Making a Will: 5 further considerations
We have already guided you on our top 5 decisions for including in a Will (haven’t seen it? Here it is link to previous article). But did you know that a Will can include so much more?
Here are another five considerations…
You may have strong views on how you wish your body to be disposed of in the event of death – these views may be based on personal, religious, ethical or environmental considerations. Whatever your wishes, you can include a declaration to that effect in your Will.
If your child inherits your assets whilst he/she is still a minor, you can name trustees in your Wills to deal with these assets on their behalf. In some jurisdictions the guardians would have this role (such as under UAE inheritance laws), however, in other jurisdictions there is the flexibility to appoint separate individuals, specifically to manage the children’s assets. This may be appropriate for example where the assets are significant or complicated to administer e.g. companies.
You may already have an understanding with friends or family as to who would inherit your pets in the event of your demise, however it is advisable to include a declaration to this effect in your Wills. It may also be appropriate to leave a designated cash amount for the care of your animals to ensure the individual can afford to care for them. It is important to note however, that some jurisdictions do not allow for the mention of pets in your Will (such as in the UAE). A separate letter of wishes can put in place instead.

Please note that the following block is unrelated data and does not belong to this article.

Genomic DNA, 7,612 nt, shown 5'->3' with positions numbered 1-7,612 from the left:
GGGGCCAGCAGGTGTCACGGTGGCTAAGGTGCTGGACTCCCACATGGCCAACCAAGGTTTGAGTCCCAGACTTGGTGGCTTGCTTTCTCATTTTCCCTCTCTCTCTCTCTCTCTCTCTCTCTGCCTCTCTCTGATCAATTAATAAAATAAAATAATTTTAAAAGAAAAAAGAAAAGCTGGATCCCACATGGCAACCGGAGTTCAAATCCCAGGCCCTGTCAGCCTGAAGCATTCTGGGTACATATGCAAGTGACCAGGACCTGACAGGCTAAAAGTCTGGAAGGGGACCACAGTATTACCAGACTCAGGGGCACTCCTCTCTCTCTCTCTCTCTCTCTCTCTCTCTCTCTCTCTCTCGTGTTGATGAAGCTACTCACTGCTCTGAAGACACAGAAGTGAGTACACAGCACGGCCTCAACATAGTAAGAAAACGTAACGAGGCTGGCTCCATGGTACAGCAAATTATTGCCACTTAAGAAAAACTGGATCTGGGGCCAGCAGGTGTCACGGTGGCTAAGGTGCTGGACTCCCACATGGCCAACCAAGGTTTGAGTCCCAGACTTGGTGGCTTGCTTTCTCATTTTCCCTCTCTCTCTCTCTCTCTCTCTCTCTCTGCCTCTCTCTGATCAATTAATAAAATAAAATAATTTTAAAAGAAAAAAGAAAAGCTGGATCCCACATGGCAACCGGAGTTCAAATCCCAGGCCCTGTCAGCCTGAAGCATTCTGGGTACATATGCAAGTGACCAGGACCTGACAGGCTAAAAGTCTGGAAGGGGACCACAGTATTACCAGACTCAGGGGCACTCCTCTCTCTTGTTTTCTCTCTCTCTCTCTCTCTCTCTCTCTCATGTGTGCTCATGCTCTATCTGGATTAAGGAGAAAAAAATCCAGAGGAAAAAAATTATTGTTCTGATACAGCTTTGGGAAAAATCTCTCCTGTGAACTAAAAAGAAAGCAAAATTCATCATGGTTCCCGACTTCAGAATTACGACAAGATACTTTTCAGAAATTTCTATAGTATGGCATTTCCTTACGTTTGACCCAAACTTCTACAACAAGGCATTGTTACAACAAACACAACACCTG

It may be appropriate to deal with your corporate assets, e.g. shares in a company, separately to the rest of your estate. You may choose to leave your shares to fellow shareholders in return for a market value being paid to your family. Alternatively, you may leave your company to specific beneficiaries who are equipped to continue to run it in your absence, or who possess the same specialist skills as you. If you do not make a specific gift of your company then the shares would pass to your residuary beneficiaries resulting in your company being inherited by those who may not be best placed to run it.
If you have a beloved collection, or a treasured personal possession which you want to leave to a special person, you can include this in your Will. It may even be appropriate to prepare a separate letter of wishes detailing the various items and including photos to ensure your executors and beneficiaries are absolutely certain which items you are referring to.
Ultimately, it is advisable to seek specific legal advice from a licensed legal practitioner to ensure that the Will adequately represents your intentions, protects your assets and most importantly, your loved ones. If you already have a Will, perhaps you need to amend it? (Not sure? Read our previous article here link to previous article)
Contact Tasleem Sayani (Head of Wills, Estates & Succession Planning) at email@example.com for further information.
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